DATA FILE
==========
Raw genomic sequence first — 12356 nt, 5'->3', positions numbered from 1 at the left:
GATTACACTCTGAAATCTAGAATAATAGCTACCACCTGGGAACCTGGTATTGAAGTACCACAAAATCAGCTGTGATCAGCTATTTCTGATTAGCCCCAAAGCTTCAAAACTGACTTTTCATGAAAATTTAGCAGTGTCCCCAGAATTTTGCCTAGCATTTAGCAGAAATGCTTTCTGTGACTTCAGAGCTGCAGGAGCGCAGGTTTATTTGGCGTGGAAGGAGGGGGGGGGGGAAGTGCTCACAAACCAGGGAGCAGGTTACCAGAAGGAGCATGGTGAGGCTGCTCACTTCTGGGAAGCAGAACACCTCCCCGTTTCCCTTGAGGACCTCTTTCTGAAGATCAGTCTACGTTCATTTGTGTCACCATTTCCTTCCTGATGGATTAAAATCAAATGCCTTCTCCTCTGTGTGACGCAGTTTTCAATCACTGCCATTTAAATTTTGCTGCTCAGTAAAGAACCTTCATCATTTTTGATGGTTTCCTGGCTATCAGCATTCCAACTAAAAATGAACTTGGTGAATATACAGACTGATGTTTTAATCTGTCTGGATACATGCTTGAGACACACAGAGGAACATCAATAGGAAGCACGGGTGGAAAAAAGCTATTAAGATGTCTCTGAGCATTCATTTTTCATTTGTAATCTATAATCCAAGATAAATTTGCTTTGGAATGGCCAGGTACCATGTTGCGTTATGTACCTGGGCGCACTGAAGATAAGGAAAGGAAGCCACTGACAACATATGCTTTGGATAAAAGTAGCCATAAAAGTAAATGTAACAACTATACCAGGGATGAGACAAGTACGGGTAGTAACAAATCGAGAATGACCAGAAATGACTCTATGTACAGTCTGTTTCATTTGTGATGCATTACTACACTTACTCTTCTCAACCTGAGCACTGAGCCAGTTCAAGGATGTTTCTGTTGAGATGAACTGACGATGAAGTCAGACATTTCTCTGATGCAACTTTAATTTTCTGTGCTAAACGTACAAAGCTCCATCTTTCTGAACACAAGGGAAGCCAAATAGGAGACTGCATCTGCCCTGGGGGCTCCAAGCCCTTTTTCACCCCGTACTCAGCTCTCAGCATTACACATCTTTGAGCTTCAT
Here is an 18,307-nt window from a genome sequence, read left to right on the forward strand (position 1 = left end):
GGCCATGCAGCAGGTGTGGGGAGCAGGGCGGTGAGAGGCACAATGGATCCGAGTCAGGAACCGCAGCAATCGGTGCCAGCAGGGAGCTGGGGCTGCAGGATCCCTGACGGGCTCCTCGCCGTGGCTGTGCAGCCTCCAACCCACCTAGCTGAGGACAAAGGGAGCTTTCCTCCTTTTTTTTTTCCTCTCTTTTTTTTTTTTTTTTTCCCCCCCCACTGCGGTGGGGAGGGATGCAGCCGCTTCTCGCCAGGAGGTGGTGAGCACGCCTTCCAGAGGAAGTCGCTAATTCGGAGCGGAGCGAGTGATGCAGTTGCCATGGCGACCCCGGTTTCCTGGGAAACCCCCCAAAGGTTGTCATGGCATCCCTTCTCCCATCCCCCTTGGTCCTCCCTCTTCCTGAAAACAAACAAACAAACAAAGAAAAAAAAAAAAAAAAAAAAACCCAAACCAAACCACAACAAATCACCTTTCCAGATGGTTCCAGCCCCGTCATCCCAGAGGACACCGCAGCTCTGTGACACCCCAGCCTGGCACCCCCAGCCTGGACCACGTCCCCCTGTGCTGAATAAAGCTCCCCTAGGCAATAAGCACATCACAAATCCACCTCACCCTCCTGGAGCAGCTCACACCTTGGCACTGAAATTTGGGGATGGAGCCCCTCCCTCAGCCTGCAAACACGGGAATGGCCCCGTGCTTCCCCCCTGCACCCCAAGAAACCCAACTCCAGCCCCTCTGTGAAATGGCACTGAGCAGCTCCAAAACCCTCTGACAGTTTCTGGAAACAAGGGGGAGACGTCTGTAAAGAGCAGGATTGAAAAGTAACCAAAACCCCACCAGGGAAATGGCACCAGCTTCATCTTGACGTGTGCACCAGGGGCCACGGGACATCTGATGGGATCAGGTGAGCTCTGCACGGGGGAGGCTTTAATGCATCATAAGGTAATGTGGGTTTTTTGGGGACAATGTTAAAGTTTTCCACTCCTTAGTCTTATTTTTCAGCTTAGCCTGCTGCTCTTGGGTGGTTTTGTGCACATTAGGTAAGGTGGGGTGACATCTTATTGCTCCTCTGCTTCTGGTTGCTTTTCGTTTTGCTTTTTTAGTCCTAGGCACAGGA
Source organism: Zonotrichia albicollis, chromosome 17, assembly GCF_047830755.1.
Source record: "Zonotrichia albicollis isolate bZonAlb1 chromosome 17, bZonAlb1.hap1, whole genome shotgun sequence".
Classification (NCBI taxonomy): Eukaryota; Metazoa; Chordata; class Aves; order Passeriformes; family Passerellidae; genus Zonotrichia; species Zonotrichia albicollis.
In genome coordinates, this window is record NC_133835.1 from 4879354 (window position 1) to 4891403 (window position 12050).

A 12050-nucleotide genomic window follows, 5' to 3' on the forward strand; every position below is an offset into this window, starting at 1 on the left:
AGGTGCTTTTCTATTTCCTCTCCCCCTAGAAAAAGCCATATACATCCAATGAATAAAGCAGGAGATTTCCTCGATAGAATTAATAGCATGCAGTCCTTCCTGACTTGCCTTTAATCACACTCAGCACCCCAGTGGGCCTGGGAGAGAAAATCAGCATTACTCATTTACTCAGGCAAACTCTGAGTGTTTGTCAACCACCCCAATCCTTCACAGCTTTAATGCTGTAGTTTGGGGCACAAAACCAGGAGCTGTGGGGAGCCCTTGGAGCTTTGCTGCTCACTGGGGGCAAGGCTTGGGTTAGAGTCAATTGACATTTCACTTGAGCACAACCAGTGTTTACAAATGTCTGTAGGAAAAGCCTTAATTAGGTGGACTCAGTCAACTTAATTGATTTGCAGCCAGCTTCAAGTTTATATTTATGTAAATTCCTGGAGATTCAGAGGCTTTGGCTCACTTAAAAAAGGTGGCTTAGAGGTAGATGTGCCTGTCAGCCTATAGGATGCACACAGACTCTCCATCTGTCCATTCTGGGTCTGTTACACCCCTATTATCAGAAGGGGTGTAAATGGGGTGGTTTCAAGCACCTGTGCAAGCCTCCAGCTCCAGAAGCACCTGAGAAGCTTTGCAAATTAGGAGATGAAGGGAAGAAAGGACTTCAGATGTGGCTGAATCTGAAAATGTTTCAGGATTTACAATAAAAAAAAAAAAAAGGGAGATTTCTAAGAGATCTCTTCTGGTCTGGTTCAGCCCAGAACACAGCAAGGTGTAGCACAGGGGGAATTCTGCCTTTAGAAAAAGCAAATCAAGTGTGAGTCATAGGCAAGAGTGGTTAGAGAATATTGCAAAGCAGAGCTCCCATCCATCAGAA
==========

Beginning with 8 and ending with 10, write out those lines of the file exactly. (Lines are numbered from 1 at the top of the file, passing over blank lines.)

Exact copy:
In genome coordinates, this window is record NC_133835.1 from 4879354 (window position 1) to 4891403 (window position 12050).

A 12050-nucleotide genomic window follows, 5' to 3' on the forward strand; every position below is an offset into this window, starting at 1 on the left:
AGGTGCTTTTCTATTTCCTCTCCCCCTAGAAAAAGCCATATACATCCAATGAATAAAGCAGGAGATTTCCTCGATAGAATTAATAGCATGCAGTCCTTCCTGACTTGCCTTTAATCACACTCAGCACCCCAGTGGGCCTGGGAGAGAAAATCAGCATTACTCATTTACTCAGGCAAACTCTGAGTGTTTGTCAACCACCCCAATCCTTCACAGCTTTAATGCTGTAGTTTGGGGCACAAAACCAGGAGCTGTGGGGAGCCCTTGGAGCTTTGCTGCTCACTGGGGGCAAGGCTTGGGTTAGAGTCAATTGACATTTCACTTGAGCACAACCAGTGTTTACAAATGTCTGTAGGAAAAGCCTTAATTAGGTGGACTCAGTCAACTTAATTGATTTGCAGCCAGCTTCAAGTTTATATTTATGTAAATTCCTGGAGATTCAGAGGCTTTGGCTCACTTAAAAAAGGTGGCTTAGAGGTAGATGTGCCTGTCAGCCTATAGGATGCACACAGACTCTCCATCTGTCCATTCTGGGTCTGTTACACCCCTATTATCAGAAGGGGTGTAAATGGGGTGGTTTCAAGCACCTGTGCAAGCCTCCAGCTCCAGAAGCACCTGAGAAGCTTTGCAAATTAGGAGATGAAGGGAAGAAAGGACTTCAGATGTGGCTGAATCTGAAAATGTTTCAGGATTTACAATAAAAAAAAAAAAAAGGGAGATTTCTAAGAGATCTCTTCTGGTCTGGTTCAGCCCAGAACACAGCAAGGTGTAGCACAGGGGGAATTCTGCCTTTAGAAAAAGCAAATCAAGTGTGAGTCATAGGCAAGAGTGGTTAGAGAATATTGCAAAGCAGAGCTCCCATCCATCAGAA